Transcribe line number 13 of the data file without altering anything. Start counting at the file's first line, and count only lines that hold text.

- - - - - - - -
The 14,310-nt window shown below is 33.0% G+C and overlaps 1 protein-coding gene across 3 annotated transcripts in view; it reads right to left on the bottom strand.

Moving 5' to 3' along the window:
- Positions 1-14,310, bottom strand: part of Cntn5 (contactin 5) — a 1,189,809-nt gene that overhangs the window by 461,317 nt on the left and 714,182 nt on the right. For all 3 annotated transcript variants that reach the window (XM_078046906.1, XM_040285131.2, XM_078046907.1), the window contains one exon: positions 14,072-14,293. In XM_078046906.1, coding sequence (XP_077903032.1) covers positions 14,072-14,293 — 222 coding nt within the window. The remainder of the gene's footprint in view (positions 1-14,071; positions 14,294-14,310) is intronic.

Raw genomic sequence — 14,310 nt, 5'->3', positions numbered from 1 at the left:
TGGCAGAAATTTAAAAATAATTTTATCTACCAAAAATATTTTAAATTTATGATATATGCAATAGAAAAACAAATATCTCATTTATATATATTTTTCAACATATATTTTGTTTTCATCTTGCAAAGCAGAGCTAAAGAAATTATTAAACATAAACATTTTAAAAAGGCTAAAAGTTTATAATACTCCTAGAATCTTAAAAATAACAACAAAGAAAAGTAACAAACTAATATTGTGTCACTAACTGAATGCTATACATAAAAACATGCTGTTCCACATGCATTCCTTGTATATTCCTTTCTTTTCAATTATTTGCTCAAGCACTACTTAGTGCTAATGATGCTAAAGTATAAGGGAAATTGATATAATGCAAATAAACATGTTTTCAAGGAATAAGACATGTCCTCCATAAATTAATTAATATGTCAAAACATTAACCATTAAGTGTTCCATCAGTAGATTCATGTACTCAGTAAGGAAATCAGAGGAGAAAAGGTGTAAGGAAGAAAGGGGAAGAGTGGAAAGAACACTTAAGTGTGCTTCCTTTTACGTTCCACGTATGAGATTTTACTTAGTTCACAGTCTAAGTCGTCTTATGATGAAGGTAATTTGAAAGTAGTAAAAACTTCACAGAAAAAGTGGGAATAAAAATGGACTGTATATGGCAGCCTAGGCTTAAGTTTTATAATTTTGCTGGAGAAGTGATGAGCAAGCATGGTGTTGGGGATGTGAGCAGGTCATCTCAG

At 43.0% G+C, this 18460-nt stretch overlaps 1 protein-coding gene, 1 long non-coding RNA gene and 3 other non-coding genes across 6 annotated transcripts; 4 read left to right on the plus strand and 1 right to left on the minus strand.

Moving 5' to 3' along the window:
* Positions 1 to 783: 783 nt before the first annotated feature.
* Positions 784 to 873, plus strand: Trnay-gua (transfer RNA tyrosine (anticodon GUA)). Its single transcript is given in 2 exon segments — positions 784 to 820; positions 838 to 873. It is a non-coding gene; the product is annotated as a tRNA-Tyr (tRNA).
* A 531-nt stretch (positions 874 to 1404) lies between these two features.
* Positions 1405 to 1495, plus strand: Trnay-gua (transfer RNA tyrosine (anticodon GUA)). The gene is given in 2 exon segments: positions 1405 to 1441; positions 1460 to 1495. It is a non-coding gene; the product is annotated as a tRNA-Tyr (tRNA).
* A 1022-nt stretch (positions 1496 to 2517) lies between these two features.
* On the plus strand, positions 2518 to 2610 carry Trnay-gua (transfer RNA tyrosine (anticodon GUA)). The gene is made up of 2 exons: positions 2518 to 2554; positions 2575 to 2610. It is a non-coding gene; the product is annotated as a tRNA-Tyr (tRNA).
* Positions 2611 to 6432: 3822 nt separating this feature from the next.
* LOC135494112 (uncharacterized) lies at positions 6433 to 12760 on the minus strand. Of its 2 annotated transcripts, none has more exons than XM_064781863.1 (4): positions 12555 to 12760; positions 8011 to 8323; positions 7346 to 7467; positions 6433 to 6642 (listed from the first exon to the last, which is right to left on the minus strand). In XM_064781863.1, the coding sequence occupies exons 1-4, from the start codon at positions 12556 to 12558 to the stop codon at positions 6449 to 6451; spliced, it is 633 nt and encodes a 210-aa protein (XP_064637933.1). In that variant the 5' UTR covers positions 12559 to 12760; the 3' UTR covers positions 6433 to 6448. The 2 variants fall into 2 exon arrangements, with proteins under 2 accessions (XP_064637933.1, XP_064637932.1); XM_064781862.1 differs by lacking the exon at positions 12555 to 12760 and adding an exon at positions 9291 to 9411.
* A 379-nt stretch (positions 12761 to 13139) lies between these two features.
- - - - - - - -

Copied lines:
* On the plus strand, positions 2518 to 2610 carry Trnay-gua (transfer RNA tyrosine (anticodon GUA)). The gene is made up of 2 exons: positions 2518 to 2554; positions 2575 to 2610. It is a non-coding gene; the product is annotated as a tRNA-Tyr (tRNA).